Boston bombing: What investigators need to find out now

(CBS News) Amid the cheers of celebration and the sighs of relief all across Boston -- all across this country -- the investigation into the bombings and their perpetrators is moving ahead, as John Miller reports.

It was a week of images both frightening and inspiring: The chaos of a terrorist attack -- and the heroism of the response.

In eerie videos from security cameras we saw brothers Tamerlan and Dzhokhar Tsarnaev allegedly on the way to place the bombs . . . then, the gripping 28-hour manhunt. There was an ambush that left a young police officer dead, and a gun battle that left a transit police officer badly wounded, and ended the life of Tamerlan Tsarnaev.

Dzhokhar Tsarnaev, his younger brother, was at last spotted hiding inside a boat as the dragnet closed around him.

His FBI wanted poster -- now marked "captured" -- is the image that puts to a close the first chapter in the story of the Boston Marathon bombings.

And so the next chapter opens with nothing but questions -- questions posed by the president himself:

"Why did young men who grew up and studied here, as part of our communities and our country, resort to such violence?" Mr. Obama said. "How did they plan and carry out these attacks, and did they receive any help? The families of those killed so senselessly deserve answers."

Answers that the full force of U.S. law enforcement and intelligence agencies are racing to learn.

Was there foreign help or training? Older brother Tamerlan spent six months overseas last year. He went to Dagestan and Chechnya -- areas where Islamic extremists and violent Chechen separatists are known to operate.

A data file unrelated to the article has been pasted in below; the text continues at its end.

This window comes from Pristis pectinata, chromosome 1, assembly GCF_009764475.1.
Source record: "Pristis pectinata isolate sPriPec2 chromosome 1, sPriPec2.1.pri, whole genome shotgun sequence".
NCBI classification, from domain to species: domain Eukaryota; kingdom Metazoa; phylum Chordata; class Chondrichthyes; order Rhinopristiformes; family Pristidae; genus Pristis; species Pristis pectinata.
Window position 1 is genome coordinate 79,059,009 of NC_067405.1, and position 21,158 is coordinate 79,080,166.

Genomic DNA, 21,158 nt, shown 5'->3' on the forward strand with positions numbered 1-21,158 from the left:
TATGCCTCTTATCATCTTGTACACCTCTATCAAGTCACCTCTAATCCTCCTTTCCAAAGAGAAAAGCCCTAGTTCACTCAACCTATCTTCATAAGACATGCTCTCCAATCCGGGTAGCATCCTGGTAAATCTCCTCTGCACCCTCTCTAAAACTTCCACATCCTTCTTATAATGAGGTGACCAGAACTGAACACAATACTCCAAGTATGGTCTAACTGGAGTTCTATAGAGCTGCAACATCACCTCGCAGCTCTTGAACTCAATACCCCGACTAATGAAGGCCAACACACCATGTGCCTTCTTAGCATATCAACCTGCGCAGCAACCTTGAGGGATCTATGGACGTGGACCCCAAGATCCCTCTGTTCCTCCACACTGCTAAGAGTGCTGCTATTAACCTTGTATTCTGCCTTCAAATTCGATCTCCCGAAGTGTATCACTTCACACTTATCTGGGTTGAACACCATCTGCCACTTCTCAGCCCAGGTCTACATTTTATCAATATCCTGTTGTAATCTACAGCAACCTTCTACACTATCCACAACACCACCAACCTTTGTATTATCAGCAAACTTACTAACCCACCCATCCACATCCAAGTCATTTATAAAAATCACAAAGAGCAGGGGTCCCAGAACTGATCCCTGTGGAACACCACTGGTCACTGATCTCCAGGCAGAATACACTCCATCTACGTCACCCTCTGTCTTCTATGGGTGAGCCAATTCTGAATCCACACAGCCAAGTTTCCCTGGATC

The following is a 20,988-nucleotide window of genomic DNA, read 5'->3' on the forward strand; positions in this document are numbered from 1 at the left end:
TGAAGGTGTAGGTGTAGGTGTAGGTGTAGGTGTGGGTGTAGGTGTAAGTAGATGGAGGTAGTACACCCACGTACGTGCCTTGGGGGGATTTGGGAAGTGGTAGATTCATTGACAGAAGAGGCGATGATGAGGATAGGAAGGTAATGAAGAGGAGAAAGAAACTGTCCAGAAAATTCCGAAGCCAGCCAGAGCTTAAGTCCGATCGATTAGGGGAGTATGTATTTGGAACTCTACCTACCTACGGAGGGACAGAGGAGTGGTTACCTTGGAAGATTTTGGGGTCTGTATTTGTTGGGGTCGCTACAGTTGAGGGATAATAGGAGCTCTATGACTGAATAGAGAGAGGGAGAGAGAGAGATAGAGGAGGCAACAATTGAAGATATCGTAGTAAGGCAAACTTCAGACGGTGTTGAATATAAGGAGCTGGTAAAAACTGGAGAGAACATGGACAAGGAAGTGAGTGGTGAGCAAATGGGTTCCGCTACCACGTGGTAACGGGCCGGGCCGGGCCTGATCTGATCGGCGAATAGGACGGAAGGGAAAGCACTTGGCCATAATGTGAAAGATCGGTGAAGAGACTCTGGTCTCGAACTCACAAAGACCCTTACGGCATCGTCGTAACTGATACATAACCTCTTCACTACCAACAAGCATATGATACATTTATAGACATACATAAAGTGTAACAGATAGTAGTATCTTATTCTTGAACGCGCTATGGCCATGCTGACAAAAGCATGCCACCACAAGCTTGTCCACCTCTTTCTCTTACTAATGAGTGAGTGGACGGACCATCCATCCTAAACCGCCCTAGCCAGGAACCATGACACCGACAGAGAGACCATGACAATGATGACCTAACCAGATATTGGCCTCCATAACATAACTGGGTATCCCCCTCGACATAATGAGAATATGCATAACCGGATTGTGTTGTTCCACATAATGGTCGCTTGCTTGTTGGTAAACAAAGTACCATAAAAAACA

Six months was "long enough to have done a lot of things," said Robert McFadden, a former agent in the NCIS (the Naval Criminal Investigative Service). His 30-plus years' experience in counter-terrorism includes work on the al Qaeda bombing of the USS Cole in 2000.

"If you're motivated, have the connections, there's plenty of time there to be initiated into a group, receive training -- potentially a lot of training."

McFadden believes the number-one priority of investigators is to be sure there are no accomplices still at large.

"Are there other events coming?" he said. "What other events are planned?" Investigators must do everything possible, he said, "to rule out that there could be other terrorist acts in place and so do everything possible to disrupt that."

As for the surviving brother, Dzhokhar Tsarnaev, a gunshot wound to his neck currently prevents him from speaking. Investigators believe it may have been self-inflicted -- a possible suicide attempt.

Needless to say, many want to hear what he has to say, including Massachusetts Governor Deval Patrick.

"All of the law enforcement professionals are hoping, for a host of reasons, that the suspect survives because we have a million questions," Patrick said.

In a controversial move, the Justice Department plans to begin questioning Tsarnaev before reading him his Miranda rights, saying investigators need immediate information on any attacks that may be in the works.

The pressure is on to learn exactly where this trail of bloodshed began.